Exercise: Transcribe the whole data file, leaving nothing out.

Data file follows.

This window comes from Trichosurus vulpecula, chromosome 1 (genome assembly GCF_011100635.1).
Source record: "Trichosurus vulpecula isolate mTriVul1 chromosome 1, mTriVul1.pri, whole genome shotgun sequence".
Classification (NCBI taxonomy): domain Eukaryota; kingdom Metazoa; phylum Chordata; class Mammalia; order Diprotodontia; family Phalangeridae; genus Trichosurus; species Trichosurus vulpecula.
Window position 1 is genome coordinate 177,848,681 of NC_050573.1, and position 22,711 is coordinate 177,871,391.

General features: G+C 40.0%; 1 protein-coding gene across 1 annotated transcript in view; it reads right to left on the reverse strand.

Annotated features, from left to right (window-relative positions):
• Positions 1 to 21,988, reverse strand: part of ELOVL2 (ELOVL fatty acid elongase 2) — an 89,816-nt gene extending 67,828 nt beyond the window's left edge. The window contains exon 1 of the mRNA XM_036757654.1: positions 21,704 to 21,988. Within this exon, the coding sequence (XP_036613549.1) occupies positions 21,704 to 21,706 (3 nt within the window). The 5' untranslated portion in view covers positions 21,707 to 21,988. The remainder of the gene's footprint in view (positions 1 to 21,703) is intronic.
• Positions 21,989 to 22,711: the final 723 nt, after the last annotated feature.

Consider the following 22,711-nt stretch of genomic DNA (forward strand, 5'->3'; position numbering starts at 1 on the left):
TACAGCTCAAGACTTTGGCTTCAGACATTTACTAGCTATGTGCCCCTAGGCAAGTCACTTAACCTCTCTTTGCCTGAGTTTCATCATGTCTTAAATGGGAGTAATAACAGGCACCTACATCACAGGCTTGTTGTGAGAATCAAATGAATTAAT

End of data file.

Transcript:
This window comes from Trichosurus vulpecula, chromosome 1 (genome assembly GCF_011100635.1).
Source record: "Trichosurus vulpecula isolate mTriVul1 chromosome 1, mTriVul1.pri, whole genome shotgun sequence".
Classification (NCBI taxonomy): domain Eukaryota; kingdom Metazoa; phylum Chordata; class Mammalia; order Diprotodontia; family Phalangeridae; genus Trichosurus; species Trichosurus vulpecula.
Window position 1 is genome coordinate 177,848,681 of NC_050573.1, and position 22,711 is coordinate 177,871,391.

General features: G+C 40.0%; 1 protein-coding gene across 1 annotated transcript in view; it reads right to left on the reverse strand.

Annotated features, from left to right (window-relative positions):
• Positions 1 to 21,988, reverse strand: part of ELOVL2 (ELOVL fatty acid elongase 2) — an 89,816-nt gene extending 67,828 nt beyond the window's left edge. The window contains exon 1 of the mRNA XM_036757654.1: positions 21,704 to 21,988. Within this exon, the coding sequence (XP_036613549.1) occupies positions 21,704 to 21,706 (3 nt within the window). The 5' untranslated portion in view covers positions 21,707 to 21,988. The remainder of the gene's footprint in view (positions 1 to 21,703) is intronic.
• Positions 21,989 to 22,711: the final 723 nt, after the last annotated feature.

Consider the following 22,711-nt stretch of genomic DNA (forward strand, 5'->3'; position numbering starts at 1 on the left):
TACAGCTCAAGACTTTGGCTTCAGACATTTACTAGCTATGTGCCCCTAGGCAAGTCACTTAACCTCTCTTTGCCTGAGTTTCATCATGTCTTAAATGGGAGTAATAACAGGCACCTACATCACAGGCTTGTTGTGAGAATCAAATGAATTAAT